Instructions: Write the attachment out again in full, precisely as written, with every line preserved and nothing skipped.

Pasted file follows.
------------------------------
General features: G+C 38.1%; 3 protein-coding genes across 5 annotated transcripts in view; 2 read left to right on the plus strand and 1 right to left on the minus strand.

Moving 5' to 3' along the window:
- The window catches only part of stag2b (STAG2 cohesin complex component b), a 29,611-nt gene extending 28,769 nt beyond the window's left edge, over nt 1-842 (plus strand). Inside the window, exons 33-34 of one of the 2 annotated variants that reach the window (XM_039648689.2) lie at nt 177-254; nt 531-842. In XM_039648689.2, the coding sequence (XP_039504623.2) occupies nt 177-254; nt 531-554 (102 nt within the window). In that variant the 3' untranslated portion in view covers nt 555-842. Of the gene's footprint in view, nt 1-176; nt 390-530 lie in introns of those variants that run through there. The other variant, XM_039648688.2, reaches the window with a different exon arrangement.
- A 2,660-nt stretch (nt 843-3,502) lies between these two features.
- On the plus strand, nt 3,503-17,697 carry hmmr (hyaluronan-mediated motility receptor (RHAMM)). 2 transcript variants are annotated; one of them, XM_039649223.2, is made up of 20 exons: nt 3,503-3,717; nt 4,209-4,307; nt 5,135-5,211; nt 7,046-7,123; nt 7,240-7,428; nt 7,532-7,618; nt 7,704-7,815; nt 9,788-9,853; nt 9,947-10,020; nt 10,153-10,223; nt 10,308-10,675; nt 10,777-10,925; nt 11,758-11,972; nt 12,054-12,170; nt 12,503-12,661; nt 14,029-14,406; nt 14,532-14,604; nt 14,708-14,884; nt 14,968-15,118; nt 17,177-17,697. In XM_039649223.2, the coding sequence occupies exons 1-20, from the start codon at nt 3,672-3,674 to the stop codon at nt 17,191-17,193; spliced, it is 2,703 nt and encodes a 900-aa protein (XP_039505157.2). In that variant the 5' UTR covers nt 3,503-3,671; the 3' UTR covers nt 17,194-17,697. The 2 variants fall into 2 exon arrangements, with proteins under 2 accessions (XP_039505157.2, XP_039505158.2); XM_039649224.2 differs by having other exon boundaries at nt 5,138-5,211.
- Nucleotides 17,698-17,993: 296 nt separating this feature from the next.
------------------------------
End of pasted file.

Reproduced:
General features: G+C 38.1%; 3 protein-coding genes across 5 annotated transcripts in view; 2 read left to right on the plus strand and 1 right to left on the minus strand.

Moving 5' to 3' along the window:
- The window catches only part of stag2b (STAG2 cohesin complex component b), a 29,611-nt gene extending 28,769 nt beyond the window's left edge, over nt 1-842 (plus strand). Inside the window, exons 33-34 of one of the 2 annotated variants that reach the window (XM_039648689.2) lie at nt 177-254; nt 531-842. In XM_039648689.2, the coding sequence (XP_039504623.2) occupies nt 177-254; nt 531-554 (102 nt within the window). In that variant the 3' untranslated portion in view covers nt 555-842. Of the gene's footprint in view, nt 1-176; nt 390-530 lie in introns of those variants that run through there. The other variant, XM_039648688.2, reaches the window with a different exon arrangement.
- A 2,660-nt stretch (nt 843-3,502) lies between these two features.
- On the plus strand, nt 3,503-17,697 carry hmmr (hyaluronan-mediated motility receptor (RHAMM)). 2 transcript variants are annotated; one of them, XM_039649223.2, is made up of 20 exons: nt 3,503-3,717; nt 4,209-4,307; nt 5,135-5,211; nt 7,046-7,123; nt 7,240-7,428; nt 7,532-7,618; nt 7,704-7,815; nt 9,788-9,853; nt 9,947-10,020; nt 10,153-10,223; nt 10,308-10,675; nt 10,777-10,925; nt 11,758-11,972; nt 12,054-12,170; nt 12,503-12,661; nt 14,029-14,406; nt 14,532-14,604; nt 14,708-14,884; nt 14,968-15,118; nt 17,177-17,697. In XM_039649223.2, the coding sequence occupies exons 1-20, from the start codon at nt 3,672-3,674 to the stop codon at nt 17,191-17,193; spliced, it is 2,703 nt and encodes a 900-aa protein (XP_039505157.2). In that variant the 5' UTR covers nt 3,503-3,671; the 3' UTR covers nt 17,194-17,697. The 2 variants fall into 2 exon arrangements, with proteins under 2 accessions (XP_039505157.2, XP_039505158.2); XM_039649224.2 differs by having other exon boundaries at nt 5,138-5,211.
- Nucleotides 17,698-17,993: 296 nt separating this feature from the next.